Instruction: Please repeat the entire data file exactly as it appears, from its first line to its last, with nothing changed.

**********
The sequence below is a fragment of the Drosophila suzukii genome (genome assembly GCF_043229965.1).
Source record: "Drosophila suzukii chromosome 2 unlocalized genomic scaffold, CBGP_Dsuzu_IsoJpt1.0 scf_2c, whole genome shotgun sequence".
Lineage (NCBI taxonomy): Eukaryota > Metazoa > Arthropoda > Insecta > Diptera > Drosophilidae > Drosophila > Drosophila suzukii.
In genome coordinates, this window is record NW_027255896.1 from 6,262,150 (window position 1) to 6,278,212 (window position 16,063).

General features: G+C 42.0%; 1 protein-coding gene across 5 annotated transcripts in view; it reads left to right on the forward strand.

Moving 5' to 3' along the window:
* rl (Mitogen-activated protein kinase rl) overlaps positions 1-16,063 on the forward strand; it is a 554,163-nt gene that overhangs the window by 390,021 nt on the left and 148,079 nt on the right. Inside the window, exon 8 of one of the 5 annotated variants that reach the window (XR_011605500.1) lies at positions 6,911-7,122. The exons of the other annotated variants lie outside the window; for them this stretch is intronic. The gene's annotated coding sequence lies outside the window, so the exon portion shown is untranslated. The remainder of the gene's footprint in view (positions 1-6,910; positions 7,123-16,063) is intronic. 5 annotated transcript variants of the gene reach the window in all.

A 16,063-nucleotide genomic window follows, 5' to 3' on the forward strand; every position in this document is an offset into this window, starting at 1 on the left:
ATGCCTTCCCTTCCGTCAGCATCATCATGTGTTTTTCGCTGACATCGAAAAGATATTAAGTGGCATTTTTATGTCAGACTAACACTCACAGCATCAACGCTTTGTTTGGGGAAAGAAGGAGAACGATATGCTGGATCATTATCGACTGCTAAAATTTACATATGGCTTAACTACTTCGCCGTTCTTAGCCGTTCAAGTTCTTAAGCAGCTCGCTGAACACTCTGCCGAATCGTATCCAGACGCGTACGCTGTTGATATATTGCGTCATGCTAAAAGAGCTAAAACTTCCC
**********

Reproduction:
The sequence below is a fragment of the Drosophila suzukii genome (genome assembly GCF_043229965.1).
Source record: "Drosophila suzukii chromosome 2 unlocalized genomic scaffold, CBGP_Dsuzu_IsoJpt1.0 scf_2c, whole genome shotgun sequence".
Lineage (NCBI taxonomy): Eukaryota > Metazoa > Arthropoda > Insecta > Diptera > Drosophilidae > Drosophila > Drosophila suzukii.
In genome coordinates, this window is record NW_027255896.1 from 6,262,150 (window position 1) to 6,278,212 (window position 16,063).

General features: G+C 42.0%; 1 protein-coding gene across 5 annotated transcripts in view; it reads left to right on the forward strand.

Moving 5' to 3' along the window:
* rl (Mitogen-activated protein kinase rl) overlaps positions 1-16,063 on the forward strand; it is a 554,163-nt gene that overhangs the window by 390,021 nt on the left and 148,079 nt on the right. Inside the window, exon 8 of one of the 5 annotated variants that reach the window (XR_011605500.1) lies at positions 6,911-7,122. The exons of the other annotated variants lie outside the window; for them this stretch is intronic. The gene's annotated coding sequence lies outside the window, so the exon portion shown is untranslated. The remainder of the gene's footprint in view (positions 1-6,910; positions 7,123-16,063) is intronic. 5 annotated transcript variants of the gene reach the window in all.

A 16,063-nucleotide genomic window follows, 5' to 3' on the forward strand; every position in this document is an offset into this window, starting at 1 on the left:
ATGCCTTCCCTTCCGTCAGCATCATCATGTGTTTTTCGCTGACATCGAAAAGATATTAAGTGGCATTTTTATGTCAGACTAACACTCACAGCATCAACGCTTTGTTTGGGGAAAGAAGGAGAACGATATGCTGGATCATTATCGACTGCTAAAATTTACATATGGCTTAACTACTTCGCCGTTCTTAGCCGTTCAAGTTCTTAAGCAGCTCGCTGAACACTCTGCCGAATCGTATCCAGACGCGTACGCTGTTGATATATTGCGTCATGCTAAAAGAGCTAAAACTTCCC